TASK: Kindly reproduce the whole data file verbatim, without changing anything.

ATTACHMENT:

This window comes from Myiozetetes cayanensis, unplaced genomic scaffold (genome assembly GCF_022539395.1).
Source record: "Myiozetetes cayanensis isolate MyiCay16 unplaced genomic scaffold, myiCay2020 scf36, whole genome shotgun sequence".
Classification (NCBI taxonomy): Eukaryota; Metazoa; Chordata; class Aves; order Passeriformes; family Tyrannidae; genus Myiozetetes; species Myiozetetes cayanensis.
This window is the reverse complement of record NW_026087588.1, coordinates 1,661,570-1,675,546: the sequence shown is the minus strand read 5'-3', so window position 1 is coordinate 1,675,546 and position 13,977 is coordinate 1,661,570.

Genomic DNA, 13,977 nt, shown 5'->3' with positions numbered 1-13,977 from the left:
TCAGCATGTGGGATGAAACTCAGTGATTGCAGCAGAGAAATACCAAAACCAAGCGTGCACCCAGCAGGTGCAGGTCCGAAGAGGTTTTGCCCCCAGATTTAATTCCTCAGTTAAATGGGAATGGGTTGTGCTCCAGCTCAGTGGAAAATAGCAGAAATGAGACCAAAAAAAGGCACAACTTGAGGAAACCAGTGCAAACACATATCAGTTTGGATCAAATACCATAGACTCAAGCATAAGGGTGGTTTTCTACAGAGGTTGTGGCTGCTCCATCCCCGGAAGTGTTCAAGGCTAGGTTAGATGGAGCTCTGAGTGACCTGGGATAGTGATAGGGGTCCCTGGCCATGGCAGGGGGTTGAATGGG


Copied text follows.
This window comes from Myiozetetes cayanensis, unplaced genomic scaffold (genome assembly GCF_022539395.1).
Source record: "Myiozetetes cayanensis isolate MyiCay16 unplaced genomic scaffold, myiCay2020 scf36, whole genome shotgun sequence".
Classification (NCBI taxonomy): Eukaryota; Metazoa; Chordata; class Aves; order Passeriformes; family Tyrannidae; genus Myiozetetes; species Myiozetetes cayanensis.
This window is the reverse complement of record NW_026087588.1, coordinates 1,661,570-1,675,546: the sequence shown is the minus strand read 5'-3', so window position 1 is coordinate 1,675,546 and position 13,977 is coordinate 1,661,570.

Genomic DNA, 13,977 nt, shown 5'->3' with positions numbered 1-13,977 from the left:
TCAGCATGTGGGATGAAACTCAGTGATTGCAGCAGAGAAATACCAAAACCAAGCGTGCACCCAGCAGGTGCAGGTCCGAAGAGGTTTTGCCCCCAGATTTAATTCCTCAGTTAAATGGGAATGGGTTGTGCTCCAGCTCAGTGGAAAATAGCAGAAATGAGACCAAAAAAAGGCACAACTTGAGGAAACCAGTGCAAACACATATCAGTTTGGATCAAATACCATAGACTCAAGCATAAGGGTGGTTTTCTACAGAGGTTGTGGCTGCTCCATCCCCGGAAGTGTTCAAGGCTAGGTTAGATGGAGCTCTGAGTGACCTGGGATAGTGATAGGGGTCCCTGGCCATGGCAGGGGGTTGAATGGG